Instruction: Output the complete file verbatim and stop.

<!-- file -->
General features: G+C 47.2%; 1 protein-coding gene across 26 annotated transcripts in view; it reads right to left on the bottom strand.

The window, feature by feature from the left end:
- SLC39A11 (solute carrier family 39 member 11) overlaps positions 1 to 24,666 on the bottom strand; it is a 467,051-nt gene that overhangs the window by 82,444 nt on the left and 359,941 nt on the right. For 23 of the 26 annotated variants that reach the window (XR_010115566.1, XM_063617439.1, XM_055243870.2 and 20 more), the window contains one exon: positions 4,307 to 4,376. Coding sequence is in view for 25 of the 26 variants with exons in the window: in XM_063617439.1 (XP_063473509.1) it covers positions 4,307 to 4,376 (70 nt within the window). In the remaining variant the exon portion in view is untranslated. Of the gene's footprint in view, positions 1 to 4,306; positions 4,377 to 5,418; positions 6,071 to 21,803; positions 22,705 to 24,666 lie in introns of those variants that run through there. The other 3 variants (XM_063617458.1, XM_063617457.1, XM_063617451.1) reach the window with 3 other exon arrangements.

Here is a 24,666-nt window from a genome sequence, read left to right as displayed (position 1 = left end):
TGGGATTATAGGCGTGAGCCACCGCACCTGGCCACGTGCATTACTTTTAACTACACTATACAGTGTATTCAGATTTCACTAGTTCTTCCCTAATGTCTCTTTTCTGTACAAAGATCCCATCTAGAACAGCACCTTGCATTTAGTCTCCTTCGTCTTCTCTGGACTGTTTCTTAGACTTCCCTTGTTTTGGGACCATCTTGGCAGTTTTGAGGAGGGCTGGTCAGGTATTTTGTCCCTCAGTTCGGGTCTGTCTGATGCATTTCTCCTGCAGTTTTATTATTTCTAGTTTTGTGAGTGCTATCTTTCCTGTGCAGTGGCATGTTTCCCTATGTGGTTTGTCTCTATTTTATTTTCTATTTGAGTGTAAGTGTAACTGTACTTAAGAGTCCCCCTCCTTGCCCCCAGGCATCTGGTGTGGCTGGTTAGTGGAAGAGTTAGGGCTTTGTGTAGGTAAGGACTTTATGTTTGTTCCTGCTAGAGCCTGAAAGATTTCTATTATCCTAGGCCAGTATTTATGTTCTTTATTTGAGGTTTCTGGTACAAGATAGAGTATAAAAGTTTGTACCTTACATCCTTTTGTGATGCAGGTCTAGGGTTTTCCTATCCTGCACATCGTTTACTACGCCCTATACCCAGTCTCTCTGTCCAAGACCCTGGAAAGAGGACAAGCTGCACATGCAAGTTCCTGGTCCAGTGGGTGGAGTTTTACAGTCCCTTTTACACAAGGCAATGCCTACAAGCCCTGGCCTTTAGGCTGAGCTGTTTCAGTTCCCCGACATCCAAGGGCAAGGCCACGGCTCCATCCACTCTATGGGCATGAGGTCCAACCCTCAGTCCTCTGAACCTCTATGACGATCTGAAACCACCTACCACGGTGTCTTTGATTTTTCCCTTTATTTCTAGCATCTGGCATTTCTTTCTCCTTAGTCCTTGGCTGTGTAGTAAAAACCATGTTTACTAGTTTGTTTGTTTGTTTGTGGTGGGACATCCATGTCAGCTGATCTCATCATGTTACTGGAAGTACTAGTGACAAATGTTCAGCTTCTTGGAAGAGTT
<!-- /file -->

General features: G+C 47.2%; 1 protein-coding gene across 26 annotated transcripts in view; it reads right to left on the bottom strand.

The window, feature by feature from the left end:
- SLC39A11 (solute carrier family 39 member 11) overlaps positions 1 to 24,666 on the bottom strand; it is a 467,051-nt gene that overhangs the window by 82,444 nt on the left and 359,941 nt on the right. For 23 of the 26 annotated variants that reach the window (XR_010115566.1, XM_063617439.1, XM_055243870.2 and 20 more), the window contains one exon: positions 4,307 to 4,376. Coding sequence is in view for 25 of the 26 variants with exons in the window: in XM_063617439.1 (XP_063473509.1) it covers positions 4,307 to 4,376 (70 nt within the window). In the remaining variant the exon portion in view is untranslated. Of the gene's footprint in view, positions 1 to 4,306; positions 4,377 to 5,418; positions 6,071 to 21,803; positions 22,705 to 24,666 lie in introns of those variants that run through there. The other 3 variants (XM_063617458.1, XM_063617457.1, XM_063617451.1) reach the window with 3 other exon arrangements.

Here is a 24,666-nt window from a genome sequence, read left to right as displayed (position 1 = left end):
TGGGATTATAGGCGTGAGCCACCGCACCTGGCCACGTGCATTACTTTTAACTACACTATACAGTGTATTCAGATTTCACTAGTTCTTCCCTAATGTCTCTTTTCTGTACAAAGATCCCATCTAGAACAGCACCTTGCATTTAGTCTCCTTCGTCTTCTCTGGACTGTTTCTTAGACTTCCCTTGTTTTGGGACCATCTTGGCAGTTTTGAGGAGGGCTGGTCAGGTATTTTGTCCCTCAGTTCGGGTCTGTCTGATGCATTTCTCCTGCAGTTTTATTATTTCTAGTTTTGTGAGTGCTATCTTTCCTGTGCAGTGGCATGTTTCCCTATGTGGTTTGTCTCTATTTTATTTTCTATTTGAGTGTAAGTGTAACTGTACTTAAGAGTCCCCCTCCTTGCCCCCAGGCATCTGGTGTGGCTGGTTAGTGGAAGAGTTAGGGCTTTGTGTAGGTAAGGACTTTATGTTTGTTCCTGCTAGAGCCTGAAAGATTTCTATTATCCTAGGCCAGTATTTATGTTCTTTATTTGAGGTTTCTGGTACAAGATAGAGTATAAAAGTTTGTACCTTACATCCTTTTGTGATGCAGGTCTAGGGTTTTCCTATCCTGCACATCGTTTACTACGCCCTATACCCAGTCTCTCTGTCCAAGACCCTGGAAAGAGGACAAGCTGCACATGCAAGTTCCTGGTCCAGTGGGTGGAGTTTTACAGTCCCTTTTACACAAGGCAATGCCTACAAGCCCTGGCCTTTAGGCTGAGCTGTTTCAGTTCCCCGACATCCAAGGGCAAGGCCACGGCTCCATCCACTCTATGGGCATGAGGTCCAACCCTCAGTCCTCTGAACCTCTATGACGATCTGAAACCACCTACCACGGTGTCTTTGATTTTTCCCTTTATTTCTAGCATCTGGCATTTCTTTCTCCTTAGTCCTTGGCTGTGTAGTAAAAACCATGTTTACTAGTTTGTTTGTTTGTTTGTGGTGGGACATCCATGTCAGCTGATCTCATCATGTTACTGGAAGTACTAGTGACAAATGTTCAGCTTCTTGGAAGAGTT